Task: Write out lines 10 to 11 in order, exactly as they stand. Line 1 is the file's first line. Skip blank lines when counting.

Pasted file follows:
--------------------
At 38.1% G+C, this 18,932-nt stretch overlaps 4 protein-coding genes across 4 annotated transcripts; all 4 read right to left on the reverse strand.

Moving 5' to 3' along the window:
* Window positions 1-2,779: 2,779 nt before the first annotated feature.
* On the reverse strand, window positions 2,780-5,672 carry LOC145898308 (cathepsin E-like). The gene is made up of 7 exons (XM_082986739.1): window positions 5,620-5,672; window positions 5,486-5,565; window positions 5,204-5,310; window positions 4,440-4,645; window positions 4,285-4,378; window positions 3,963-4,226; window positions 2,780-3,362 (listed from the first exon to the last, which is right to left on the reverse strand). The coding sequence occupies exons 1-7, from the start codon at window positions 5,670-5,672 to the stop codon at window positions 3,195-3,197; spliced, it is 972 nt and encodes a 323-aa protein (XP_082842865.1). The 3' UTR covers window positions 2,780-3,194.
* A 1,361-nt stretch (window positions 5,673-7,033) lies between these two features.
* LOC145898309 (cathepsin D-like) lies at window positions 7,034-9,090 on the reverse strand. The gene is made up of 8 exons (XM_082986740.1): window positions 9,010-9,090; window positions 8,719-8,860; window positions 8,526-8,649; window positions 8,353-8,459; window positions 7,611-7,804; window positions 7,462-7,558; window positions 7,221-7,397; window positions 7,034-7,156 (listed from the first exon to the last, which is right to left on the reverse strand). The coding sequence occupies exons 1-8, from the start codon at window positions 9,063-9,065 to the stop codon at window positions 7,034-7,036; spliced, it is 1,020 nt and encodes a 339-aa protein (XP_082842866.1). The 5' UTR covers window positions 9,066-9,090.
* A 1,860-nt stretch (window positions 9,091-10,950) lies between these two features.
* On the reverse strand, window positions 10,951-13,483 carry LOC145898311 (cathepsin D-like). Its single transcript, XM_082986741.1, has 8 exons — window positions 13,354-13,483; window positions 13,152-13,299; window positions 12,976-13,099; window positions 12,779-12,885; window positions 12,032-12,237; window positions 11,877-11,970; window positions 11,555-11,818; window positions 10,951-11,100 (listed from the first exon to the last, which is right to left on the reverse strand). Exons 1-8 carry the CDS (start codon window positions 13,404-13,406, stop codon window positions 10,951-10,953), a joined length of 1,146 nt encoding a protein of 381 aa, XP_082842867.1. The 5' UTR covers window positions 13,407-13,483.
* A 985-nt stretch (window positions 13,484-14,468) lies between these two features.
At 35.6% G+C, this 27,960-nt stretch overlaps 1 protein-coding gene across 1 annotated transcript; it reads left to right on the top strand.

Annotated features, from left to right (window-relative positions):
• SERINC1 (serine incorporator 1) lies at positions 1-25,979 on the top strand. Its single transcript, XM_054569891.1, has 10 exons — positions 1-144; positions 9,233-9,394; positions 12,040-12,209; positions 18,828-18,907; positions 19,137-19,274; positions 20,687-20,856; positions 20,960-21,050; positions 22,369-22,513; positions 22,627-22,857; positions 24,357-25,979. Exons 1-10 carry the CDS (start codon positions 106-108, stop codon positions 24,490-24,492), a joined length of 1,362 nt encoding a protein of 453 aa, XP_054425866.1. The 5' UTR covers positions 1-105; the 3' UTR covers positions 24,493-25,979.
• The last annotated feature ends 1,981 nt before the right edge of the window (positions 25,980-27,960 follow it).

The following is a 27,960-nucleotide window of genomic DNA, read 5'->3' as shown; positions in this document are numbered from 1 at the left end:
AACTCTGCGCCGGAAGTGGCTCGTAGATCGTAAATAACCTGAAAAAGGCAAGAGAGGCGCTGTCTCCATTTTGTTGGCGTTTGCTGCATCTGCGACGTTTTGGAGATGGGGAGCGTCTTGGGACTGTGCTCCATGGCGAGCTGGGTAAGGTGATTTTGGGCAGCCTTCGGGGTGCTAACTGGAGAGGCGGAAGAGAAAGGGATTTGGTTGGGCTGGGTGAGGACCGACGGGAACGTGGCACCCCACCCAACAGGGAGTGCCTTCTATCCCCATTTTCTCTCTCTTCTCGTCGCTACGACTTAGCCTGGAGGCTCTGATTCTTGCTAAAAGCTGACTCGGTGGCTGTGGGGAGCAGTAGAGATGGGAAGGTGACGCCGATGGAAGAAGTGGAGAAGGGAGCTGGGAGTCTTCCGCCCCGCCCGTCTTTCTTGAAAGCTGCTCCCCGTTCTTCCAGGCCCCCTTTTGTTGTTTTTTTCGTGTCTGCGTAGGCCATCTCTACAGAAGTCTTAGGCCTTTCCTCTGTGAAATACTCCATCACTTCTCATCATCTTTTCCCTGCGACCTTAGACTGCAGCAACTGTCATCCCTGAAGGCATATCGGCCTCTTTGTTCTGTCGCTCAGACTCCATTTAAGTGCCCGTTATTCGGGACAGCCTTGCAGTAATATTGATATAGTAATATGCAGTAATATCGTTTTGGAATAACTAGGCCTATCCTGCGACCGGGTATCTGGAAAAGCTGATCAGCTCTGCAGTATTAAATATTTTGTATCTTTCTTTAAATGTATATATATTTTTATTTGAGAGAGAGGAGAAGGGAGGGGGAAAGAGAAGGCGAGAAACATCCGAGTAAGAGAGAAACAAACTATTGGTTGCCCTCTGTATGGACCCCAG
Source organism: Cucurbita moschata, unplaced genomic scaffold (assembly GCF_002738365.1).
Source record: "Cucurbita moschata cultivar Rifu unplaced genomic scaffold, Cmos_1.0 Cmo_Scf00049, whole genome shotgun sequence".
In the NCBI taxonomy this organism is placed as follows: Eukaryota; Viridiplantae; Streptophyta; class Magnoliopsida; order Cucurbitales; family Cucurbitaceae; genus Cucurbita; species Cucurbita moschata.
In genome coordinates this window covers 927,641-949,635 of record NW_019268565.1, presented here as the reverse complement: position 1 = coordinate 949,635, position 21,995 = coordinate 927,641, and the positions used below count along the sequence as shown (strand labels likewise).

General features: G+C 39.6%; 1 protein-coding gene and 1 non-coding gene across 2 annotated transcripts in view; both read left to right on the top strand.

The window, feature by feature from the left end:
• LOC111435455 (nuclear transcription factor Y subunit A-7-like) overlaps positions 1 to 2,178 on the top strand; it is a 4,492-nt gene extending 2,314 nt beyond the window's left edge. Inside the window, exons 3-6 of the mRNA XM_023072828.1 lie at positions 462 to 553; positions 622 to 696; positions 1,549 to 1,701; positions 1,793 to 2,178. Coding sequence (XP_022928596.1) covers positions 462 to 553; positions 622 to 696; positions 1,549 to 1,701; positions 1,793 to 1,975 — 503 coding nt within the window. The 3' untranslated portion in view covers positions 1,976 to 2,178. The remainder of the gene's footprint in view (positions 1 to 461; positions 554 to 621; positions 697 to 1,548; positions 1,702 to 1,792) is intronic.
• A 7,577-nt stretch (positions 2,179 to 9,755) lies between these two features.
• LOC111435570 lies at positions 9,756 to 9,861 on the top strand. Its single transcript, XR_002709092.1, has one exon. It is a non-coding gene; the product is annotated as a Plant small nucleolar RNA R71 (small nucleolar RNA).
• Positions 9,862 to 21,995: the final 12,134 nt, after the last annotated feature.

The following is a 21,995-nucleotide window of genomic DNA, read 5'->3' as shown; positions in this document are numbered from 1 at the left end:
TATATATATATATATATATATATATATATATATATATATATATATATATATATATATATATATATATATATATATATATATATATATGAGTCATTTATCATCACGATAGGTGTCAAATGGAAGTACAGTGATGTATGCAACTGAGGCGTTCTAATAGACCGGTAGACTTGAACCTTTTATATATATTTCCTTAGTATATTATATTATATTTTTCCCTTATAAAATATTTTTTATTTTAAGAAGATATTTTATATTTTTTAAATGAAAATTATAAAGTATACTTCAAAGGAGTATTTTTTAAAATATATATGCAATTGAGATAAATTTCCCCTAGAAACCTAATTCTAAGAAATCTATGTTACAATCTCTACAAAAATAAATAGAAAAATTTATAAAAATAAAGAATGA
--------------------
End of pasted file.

At 35.6% G+C, this 27,960-nt stretch overlaps 1 protein-coding gene across 1 annotated transcript; it reads left to right on the top strand.

Annotated features, from left to right (window-relative positions):